That American cemetery is almost intimidatingly huge and 'statement making' in reality. While you don't see it in the film that section of the American cemetery is right next to a cliffside overlooking the ocean, so I thought the transition into the remembrance through the use of the sound of the waves was beautifully done.

However that counts for nothing when set against the greatest cheat that the framing story commits - to flash back from the old man to Tom Hanks on the landing craft would automatically suggest that man is Hanks when older. However (spoiler!) Hanks dies at the end of the film and the old man in modern times is revealed to have been Matt Damon, who was part of a team paracuted into France before D-Day!

Now, doesn't this thoroughly undermine the viscerality of the opening sequence once it is revealed that it is just Damon imagining what D-Day must have been like for Hanks and his men?

Isn't Damon's landing beach reminiscenes therefore not of any value - since they are, just like the rest of us, likely just informed by war films and not by personal experience of that particular segment of war?

Just to provide the cheap surprise of the lead character dying, Spielberg was apparently content to undermine the entire structure of his film (did he care - or did he just think that no audience member would be remembering back to the beginning of the movie at the climax?)

Ed Howard said...

Colin, you make a very interesting point about the framing device's relationship to the rest of the film. I don't see it as a "cheat" but as a bit of purposeful misdirection. Spielberg does clearly signal initially that the old man in the opening scene is Hanks' character in the flashback that starts shortly after. I certainly don't think that alone invalidates the film (I have enough problems with other aspects of what Spielberg is doing) but it's another good example of Spielberg's love for those kinds of Hollywood devices. He's tweaking the flashback convention (cutting from the old man's eyes to Hanks' eyes) and using it to engage in some audience manipulation. It doesn't really undermine the film, I don't think, but it is a pretty cheap manipulation here because Spielberg doesn't do anything substantial with it. He's not manipulating reactions towards a purpose; he just wants to get that surprise.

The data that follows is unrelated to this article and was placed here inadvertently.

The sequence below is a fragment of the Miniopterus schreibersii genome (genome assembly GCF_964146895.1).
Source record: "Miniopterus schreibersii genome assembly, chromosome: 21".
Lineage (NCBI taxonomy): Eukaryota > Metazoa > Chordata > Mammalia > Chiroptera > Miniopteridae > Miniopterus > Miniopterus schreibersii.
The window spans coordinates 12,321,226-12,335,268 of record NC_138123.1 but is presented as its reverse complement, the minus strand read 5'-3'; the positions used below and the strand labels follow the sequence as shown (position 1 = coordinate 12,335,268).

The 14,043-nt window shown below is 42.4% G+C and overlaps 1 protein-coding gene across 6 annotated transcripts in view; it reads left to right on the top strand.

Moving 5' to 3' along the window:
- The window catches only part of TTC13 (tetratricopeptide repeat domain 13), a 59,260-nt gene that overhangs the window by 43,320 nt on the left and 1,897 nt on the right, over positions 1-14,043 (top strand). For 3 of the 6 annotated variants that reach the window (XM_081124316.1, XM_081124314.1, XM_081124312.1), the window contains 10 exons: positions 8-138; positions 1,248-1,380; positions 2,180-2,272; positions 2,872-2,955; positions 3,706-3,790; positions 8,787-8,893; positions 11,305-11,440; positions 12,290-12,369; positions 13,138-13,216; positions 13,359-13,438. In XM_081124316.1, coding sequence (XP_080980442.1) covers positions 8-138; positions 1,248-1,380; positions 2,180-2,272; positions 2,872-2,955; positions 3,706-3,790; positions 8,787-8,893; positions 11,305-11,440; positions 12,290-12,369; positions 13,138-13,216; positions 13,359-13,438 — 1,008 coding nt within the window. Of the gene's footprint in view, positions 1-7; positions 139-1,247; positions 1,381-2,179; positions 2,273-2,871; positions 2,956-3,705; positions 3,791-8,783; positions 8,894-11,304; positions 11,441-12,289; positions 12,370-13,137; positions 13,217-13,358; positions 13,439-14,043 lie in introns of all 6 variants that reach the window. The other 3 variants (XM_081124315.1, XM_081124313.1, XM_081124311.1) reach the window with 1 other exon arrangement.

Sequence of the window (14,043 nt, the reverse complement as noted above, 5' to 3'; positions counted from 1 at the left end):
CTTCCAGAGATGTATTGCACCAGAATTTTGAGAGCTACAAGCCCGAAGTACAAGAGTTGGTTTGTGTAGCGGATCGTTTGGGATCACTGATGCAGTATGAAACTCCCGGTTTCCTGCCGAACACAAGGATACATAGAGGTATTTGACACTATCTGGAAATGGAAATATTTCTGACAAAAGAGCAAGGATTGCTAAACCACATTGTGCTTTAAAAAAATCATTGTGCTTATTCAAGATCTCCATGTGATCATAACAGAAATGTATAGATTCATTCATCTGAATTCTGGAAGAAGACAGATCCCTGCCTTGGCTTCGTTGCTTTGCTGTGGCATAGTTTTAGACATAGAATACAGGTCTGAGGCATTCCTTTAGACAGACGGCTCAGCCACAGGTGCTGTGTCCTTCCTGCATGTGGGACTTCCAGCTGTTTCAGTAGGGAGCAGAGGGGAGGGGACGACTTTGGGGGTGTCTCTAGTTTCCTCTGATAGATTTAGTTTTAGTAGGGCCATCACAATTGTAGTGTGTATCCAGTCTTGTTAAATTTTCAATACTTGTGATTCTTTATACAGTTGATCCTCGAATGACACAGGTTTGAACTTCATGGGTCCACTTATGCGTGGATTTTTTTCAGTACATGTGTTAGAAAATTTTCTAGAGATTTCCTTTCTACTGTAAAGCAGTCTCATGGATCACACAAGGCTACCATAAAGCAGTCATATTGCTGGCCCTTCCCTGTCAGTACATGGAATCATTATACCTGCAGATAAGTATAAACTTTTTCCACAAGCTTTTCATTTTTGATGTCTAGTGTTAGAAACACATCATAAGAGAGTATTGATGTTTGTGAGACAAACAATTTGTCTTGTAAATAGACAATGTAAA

DavidEhrenstein said...

All things considered I prefer The Americanization of Emily

Jason Bellamy said...

Ed: Me thinks you just disagreed with Colin on the "cheat" by proving his point -- one that I agree with, by the way. A "cheat" is exactly what it is.

But back to the review: Saving Private Ryan is a "good movie" that's not that interesting, a well-made war picture with no particularly fresh or interesting insights, only confused messages and silly regurgitations of clichés and leftovers from countless other war movies.

Wow. That really nails it.

I have problems with SPR itself (the cheat, for example). But I have to be honest in saying that many of my deepest problems with the film are a direct result of how the film was received -- which really isn't the film's fault.

For all the supposed realism, there are ridiculous scenes like the one in which the wall crumbles down, revealing an army of German troops (silly in and of itself), and then leading to a silly standoff in which no one fires their weapon until someone finally does -- and while I might be wrong about this, I'd put $5 on it that it's a German that fires first but that only Germans die in the shootout. Silly Germans.